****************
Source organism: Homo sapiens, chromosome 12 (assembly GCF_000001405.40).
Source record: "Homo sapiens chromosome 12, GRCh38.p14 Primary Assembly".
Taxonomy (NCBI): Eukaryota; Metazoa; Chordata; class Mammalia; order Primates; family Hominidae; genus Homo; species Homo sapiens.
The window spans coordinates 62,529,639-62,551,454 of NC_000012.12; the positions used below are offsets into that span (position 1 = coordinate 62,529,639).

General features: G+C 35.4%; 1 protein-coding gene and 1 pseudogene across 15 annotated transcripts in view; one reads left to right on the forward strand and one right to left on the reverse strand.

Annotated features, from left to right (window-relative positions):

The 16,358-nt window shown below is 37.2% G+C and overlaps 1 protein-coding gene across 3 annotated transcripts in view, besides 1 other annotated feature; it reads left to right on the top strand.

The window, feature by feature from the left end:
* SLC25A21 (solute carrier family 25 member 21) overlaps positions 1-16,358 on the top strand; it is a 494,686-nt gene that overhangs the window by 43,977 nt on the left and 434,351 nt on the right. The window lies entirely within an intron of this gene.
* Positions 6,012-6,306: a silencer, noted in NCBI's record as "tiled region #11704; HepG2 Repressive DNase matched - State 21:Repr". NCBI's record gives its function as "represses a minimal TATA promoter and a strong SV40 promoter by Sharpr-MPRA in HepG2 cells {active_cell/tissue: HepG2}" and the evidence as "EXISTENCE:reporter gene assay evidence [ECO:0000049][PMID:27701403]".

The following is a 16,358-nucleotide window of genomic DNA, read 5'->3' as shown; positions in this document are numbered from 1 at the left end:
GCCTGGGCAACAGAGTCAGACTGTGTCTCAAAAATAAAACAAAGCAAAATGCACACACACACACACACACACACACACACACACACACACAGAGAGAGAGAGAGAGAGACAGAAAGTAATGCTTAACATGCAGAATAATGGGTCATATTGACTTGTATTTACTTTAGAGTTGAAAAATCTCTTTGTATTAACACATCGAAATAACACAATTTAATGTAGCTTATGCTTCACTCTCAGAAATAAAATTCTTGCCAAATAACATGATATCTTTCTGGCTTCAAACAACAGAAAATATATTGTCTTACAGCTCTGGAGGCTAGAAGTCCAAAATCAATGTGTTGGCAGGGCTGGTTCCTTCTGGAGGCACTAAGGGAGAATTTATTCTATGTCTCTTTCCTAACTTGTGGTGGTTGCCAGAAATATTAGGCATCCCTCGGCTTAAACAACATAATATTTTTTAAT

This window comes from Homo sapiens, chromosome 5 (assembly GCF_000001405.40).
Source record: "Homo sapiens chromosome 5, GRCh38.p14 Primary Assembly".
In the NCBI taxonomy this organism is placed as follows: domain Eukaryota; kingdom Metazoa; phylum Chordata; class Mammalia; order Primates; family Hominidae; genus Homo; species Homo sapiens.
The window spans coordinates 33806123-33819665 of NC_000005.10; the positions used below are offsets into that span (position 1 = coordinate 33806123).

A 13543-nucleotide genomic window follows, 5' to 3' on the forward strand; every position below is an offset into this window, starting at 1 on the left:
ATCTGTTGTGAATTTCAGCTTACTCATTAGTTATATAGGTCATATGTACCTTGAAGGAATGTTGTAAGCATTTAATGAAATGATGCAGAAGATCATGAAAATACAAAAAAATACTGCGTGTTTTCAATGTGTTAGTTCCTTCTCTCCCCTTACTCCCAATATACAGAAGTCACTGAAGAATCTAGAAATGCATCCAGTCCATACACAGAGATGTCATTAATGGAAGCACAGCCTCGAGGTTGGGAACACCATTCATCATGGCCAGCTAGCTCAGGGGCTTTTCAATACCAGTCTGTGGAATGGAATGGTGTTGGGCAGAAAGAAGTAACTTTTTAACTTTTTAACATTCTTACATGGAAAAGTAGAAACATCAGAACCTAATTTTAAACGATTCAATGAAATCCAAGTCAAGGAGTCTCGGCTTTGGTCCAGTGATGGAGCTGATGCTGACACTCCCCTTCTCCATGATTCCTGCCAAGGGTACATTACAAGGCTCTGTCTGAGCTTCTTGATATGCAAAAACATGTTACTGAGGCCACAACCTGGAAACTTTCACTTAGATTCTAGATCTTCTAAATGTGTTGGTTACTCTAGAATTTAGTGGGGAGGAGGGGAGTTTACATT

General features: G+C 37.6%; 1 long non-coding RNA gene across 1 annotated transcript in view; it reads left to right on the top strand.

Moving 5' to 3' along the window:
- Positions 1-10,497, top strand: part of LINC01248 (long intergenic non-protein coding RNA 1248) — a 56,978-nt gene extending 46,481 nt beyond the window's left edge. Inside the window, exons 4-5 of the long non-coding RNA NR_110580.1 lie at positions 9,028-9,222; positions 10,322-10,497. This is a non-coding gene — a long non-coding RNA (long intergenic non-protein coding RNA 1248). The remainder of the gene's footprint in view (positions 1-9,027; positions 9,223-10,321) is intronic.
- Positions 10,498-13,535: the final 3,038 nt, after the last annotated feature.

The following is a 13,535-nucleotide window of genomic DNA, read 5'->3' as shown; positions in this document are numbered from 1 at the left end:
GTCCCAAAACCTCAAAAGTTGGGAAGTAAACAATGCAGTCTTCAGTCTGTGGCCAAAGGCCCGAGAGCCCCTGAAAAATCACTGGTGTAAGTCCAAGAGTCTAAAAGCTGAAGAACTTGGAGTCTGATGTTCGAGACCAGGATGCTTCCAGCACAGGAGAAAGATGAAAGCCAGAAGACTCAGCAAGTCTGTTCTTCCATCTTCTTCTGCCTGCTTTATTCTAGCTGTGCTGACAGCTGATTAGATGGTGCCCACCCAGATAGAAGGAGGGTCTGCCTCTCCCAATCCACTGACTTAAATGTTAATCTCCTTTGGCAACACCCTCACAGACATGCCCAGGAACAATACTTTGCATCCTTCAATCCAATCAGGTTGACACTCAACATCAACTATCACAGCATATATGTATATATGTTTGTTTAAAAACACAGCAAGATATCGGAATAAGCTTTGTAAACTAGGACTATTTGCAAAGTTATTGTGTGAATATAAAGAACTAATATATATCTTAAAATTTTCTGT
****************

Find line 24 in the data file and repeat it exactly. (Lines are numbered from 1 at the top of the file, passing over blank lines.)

GTCCCAAAACCTCAAAAGTTGGGAAGTAAACAATGCAGTCTTCAGTCTGTGGCCAAAGGCCCGAGAGCCCCTGAAAAATCACTGGTGTAAGTCCAAGAGTCTAAAAGCTGAAGAACTTGGAGTCTGATGTTCGAGACCAGGATGCTTCCAGCACAGGAGAAAGATGAAAGCCAGAAGACTCAGCAAGTCTGTTCTTCCATCTTCTTCTGCCTGCTTTATTCTAGCTGTGCTGACAGCTGATTAGATGGTGCCCACCCAGATAGAAGGAGGGTCTGCCTCTCCCAATCCACTGACTTAAATGTTAATCTCCTTTGGCAACACCCTCACAGACATGCCCAGGAACAATACTTTGCATCCTTCAATCCAATCAGGTTGACACTCAACATCAACTATCACAGCATATATGTATATATGTTTGTTTAAAAACACAGCAAGATATCGGAATAAGCTTTGTAAACTAGGACTATTTGCAAAGTTATTGTGTGAATATAAAGAACTAATATATATCTTAAAATTTTCTGT